It’s August already? This summer’s going by so fast. ☀️
Woot! After years of searching I’ve found a writers group that feels like a great fit. They tore my chapters to smithereens and left me feeling inspired and better prepared to improve my writing. I’m so glad to have found them.
I’m fact, now that I’ve found a group I like, it’s easier to see what qualities I should have been looking for in writing group members all along. That’s what today’s post is about.
Some things to look for in your next writers group:
They take their work seriously. Everyone present is actively working on a writing project they care about.
Critiques are more honest than “nice.” “You’ve got too much exposition here.” “I don’t like this character.” “I felt confused during this part…” Everyone’s respectful, but it’s understood that the goal is improvement, not ego strokes.
They arrive prepared and on time. People arrive having read the week’s submissions with their comments ready to go. The group “gets down to business” promptly and keeps an eye on the clock.
No Explaining or Defending. The person being critiqued listens actively, and is allowed to ask a clarifying question or two at the end. That’s it. This cuts down on the defensive monologues that can make meetings drag on.
High Expectations = Fewer Energy Vampires. You’ve probably met an energy vampire if you’ve ever attended a public meeting. They’re the ones who bring either drama or distraction, making the experience less pleasant for everybody. In writing groups, energy vampires exhibit some of the following behaviors:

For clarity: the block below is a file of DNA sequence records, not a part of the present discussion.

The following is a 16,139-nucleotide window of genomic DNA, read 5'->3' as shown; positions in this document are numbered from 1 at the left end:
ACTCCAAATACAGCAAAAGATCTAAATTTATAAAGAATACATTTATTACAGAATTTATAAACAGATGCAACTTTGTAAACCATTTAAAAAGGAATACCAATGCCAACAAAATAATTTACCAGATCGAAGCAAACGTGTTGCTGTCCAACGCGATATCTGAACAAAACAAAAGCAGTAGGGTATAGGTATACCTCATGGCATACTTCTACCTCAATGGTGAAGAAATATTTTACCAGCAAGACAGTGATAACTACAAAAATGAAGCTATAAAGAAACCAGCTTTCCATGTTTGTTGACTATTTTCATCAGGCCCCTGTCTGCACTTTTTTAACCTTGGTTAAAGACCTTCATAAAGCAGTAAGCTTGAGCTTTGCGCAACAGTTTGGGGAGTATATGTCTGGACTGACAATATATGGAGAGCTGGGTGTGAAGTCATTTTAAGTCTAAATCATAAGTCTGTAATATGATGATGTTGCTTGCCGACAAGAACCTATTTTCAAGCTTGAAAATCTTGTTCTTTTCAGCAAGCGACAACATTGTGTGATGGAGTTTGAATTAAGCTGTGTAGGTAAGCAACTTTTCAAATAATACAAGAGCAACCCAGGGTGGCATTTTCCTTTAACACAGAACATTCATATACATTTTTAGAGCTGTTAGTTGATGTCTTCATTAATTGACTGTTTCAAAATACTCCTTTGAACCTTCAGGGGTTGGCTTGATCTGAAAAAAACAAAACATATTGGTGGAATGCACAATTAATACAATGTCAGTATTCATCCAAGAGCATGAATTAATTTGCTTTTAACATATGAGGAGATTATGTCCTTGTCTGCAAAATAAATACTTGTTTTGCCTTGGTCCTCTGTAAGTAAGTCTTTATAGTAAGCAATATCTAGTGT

- Using the meeting to try to sell you something.
- Making sexual advances.
- Telling you what to write.
- Asking for feedback, but then responding badly.
- Talking about themselves instead of their work.
- Being disruptive or ignoring the agenda.
Knock on wood, but I haven’t run into any energy vampires in this new group. I suspect it’s because the meetings come with homework and vampires don’t like homework. They just wanna show up and suck. (Get it? Har har.)
There’s a big difference between writing groups that provide writing time and those that provide writing feedback. When I was a beginner, those “show up and we’ll write together” groups were encouraging, but that’s not what I need these days. Instead, I need people knowledgeable enough to sniff my story and tell me what stinks.
You’ve probably heard the phrase “you get out of this group what you put into it” and that’s true of critique groups. Reading other people’s work, in quantity, is a big investment of time and energy. But because everyone puts in the work, there’s lots of quality feedback to go around.
If you’re building a writing career, you might benefit from peers with similar ambitions. Look for people who care as much and work as hard as you, regardless of what they’re writing. Genre compatibility is nice, but not that important.
My advice for intermediate writers: Search for critique groups specifically, and pick one with a structured agenda and a history of regular meetings. Favor groups where the writing happens outside the meeting. And if at all possible, choose a group that meets in person. I know it’s difficult to find a good fit, but keep at it till you do, ’cause it’s worth it.